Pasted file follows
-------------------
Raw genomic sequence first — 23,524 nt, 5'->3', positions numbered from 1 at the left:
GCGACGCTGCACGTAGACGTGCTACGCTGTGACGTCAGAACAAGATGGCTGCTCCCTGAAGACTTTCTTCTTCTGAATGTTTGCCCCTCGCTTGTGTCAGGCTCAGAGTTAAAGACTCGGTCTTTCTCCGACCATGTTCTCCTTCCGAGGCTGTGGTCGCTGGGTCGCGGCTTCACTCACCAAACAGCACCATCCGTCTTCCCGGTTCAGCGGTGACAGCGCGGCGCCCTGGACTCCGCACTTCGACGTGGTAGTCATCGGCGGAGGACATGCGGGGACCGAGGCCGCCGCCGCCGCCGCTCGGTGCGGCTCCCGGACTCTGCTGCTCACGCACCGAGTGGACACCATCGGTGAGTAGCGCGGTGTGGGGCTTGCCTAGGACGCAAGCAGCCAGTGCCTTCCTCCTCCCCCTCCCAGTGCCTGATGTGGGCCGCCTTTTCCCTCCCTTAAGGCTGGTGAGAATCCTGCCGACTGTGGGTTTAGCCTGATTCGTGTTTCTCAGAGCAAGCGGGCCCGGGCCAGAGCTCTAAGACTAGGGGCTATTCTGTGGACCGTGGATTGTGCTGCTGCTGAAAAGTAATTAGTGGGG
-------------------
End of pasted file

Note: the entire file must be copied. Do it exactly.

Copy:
Raw genomic sequence first — 23,524 nt, 5'->3', positions numbered from 1 at the left:
GCGACGCTGCACGTAGACGTGCTACGCTGTGACGTCAGAACAAGATGGCTGCTCCCTGAAGACTTTCTTCTTCTGAATGTTTGCCCCTCGCTTGTGTCAGGCTCAGAGTTAAAGACTCGGTCTTTCTCCGACCATGTTCTCCTTCCGAGGCTGTGGTCGCTGGGTCGCGGCTTCACTCACCAAACAGCACCATCCGTCTTCCCGGTTCAGCGGTGACAGCGCGGCGCCCTGGACTCCGCACTTCGACGTGGTAGTCATCGGCGGAGGACATGCGGGGACCGAGGCCGCCGCCGCCGCCGCTCGGTGCGGCTCCCGGACTCTGCTGCTCACGCACCGAGTGGACACCATCGGTGAGTAGCGCGGTGTGGGGCTTGCCTAGGACGCAAGCAGCCAGTGCCTTCCTCCTCCCCCTCCCAGTGCCTGATGTGGGCCGCCTTTTCCCTCCCTTAAGGCTGGTGAGAATCCTGCCGACTGTGGGTTTAGCCTGATTCGTGTTTCTCAGAGCAAGCGGGCCCGGGCCAGAGCTCTAAGACTAGGGGCTATTCTGTGGACCGTGGATTGTGCTGCTGCTGAAAAGTAATTAGTGGGG